Everyone has experienced cognitive lapses such as decreased ability to concentrate or absorb information efficiently. These and other cognitive difficulties (e.g. difficulties with concentrating, remembering information, problem solving, slowed thinking speed) oftentimes result from temporary changes, and are part of everyday functioning. In short, thinking ability will fluctuate throughout the day, week, and as we age, usually imperceptibly (we don’t necessarily notice the change). Just as our mood is not always the same (it fluctuates throughout the day and from day to day), so can our level of cognitive functioning show fluctuations. Temporary factors that can impact cognitive functioning include decreased sleep, fatigue, low blood sugar, changes in dietary intake, emotional upheaval (positive or negative), and pain (non-exhaustive list). These temporary factors can usually be easily taken care of, and thus will not interfere with your daily life and your overall quality of life.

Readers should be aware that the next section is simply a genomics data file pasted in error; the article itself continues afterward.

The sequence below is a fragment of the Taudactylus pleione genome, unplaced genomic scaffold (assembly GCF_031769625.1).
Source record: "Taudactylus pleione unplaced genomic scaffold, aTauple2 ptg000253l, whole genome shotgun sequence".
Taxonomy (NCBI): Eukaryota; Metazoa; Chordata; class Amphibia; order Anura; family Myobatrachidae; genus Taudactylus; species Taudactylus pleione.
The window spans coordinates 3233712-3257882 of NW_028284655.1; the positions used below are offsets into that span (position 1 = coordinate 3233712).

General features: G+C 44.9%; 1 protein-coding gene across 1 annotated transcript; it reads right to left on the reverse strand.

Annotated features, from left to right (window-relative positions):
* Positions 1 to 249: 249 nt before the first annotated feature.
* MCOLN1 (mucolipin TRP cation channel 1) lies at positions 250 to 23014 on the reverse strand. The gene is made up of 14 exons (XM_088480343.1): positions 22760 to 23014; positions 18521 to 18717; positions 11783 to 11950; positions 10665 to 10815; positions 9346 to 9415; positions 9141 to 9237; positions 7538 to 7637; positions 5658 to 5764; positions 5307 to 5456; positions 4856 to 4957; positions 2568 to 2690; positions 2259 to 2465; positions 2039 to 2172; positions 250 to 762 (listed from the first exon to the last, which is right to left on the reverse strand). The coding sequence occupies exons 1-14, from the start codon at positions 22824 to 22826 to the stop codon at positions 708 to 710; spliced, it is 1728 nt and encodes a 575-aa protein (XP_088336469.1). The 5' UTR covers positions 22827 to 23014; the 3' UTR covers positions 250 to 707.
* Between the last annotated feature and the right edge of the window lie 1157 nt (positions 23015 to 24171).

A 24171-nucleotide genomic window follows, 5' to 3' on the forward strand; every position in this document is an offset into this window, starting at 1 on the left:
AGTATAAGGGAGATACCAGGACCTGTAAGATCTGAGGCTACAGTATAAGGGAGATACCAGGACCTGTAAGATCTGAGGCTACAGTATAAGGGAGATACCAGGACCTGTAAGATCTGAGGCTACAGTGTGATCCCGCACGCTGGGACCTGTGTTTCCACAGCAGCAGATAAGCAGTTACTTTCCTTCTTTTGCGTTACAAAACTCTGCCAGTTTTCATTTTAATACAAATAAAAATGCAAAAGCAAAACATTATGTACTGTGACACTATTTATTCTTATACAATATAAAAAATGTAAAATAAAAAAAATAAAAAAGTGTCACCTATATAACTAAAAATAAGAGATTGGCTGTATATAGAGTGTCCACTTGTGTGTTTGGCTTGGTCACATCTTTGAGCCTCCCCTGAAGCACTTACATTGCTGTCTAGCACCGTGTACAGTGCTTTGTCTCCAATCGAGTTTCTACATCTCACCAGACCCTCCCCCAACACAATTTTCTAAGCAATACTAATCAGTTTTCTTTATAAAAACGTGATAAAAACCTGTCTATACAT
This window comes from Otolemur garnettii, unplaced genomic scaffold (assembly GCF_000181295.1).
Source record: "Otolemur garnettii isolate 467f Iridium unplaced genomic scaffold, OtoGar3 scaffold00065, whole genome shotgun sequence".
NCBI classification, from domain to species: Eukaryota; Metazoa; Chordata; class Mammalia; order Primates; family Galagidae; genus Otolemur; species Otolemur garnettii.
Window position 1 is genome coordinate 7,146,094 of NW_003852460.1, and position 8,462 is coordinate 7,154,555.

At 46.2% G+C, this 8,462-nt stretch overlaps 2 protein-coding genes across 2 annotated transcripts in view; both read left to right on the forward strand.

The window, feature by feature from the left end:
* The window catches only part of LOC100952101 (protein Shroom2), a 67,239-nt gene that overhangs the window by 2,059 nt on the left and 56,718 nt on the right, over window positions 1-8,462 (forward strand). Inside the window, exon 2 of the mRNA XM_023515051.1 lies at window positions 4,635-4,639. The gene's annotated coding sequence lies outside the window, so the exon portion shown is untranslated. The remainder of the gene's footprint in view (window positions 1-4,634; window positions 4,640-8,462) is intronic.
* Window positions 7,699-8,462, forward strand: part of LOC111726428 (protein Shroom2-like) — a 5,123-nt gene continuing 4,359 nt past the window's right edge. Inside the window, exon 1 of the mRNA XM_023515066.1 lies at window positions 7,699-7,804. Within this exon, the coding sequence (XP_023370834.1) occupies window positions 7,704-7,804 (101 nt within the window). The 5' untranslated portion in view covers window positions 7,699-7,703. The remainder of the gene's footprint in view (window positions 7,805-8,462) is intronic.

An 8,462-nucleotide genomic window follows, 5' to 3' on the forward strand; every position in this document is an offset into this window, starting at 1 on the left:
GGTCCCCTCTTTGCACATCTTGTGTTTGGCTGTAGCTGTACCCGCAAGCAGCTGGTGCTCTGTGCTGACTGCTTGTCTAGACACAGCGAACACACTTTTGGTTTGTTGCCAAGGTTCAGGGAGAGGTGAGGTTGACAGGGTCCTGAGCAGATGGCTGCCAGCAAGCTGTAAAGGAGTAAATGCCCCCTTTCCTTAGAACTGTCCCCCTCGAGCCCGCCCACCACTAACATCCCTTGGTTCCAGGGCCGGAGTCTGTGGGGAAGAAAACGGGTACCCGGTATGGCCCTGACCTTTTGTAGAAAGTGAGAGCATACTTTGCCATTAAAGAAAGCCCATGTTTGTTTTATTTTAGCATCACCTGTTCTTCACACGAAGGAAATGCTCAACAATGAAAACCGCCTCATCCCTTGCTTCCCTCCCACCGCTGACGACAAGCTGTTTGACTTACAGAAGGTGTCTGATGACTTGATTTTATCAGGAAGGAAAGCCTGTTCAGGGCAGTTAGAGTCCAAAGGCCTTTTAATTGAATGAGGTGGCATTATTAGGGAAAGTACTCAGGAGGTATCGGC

Other factors that can impact cognitive functioning include acquired brain injury, learning disability, and changes due to experiencing an aging disease (e.g. Alzheimer’s Disease). Notwithstanding, cognitive functioning can be improved (and with it emotional well-being) by learning to utilize strategies effectively and understanding how different factors impact your cognitive functioning.
When to seek help:
When cognitive difficulties interfere with a your ability to function successfully in everyday life, e.g. at home, work, school, and/ or social activities, these difficulties can express themselves in anxiety and, potentially, depression. Similarly, feeling overwhelmed by a set task or deadline can create anxiety. If cognitive challenges are the reasons for changes in your emotional well being, then addressing cognitive difficulties (in addition to the emotional consequences) is an important part of the therapeutic process to allow you to re-gain your footing in life.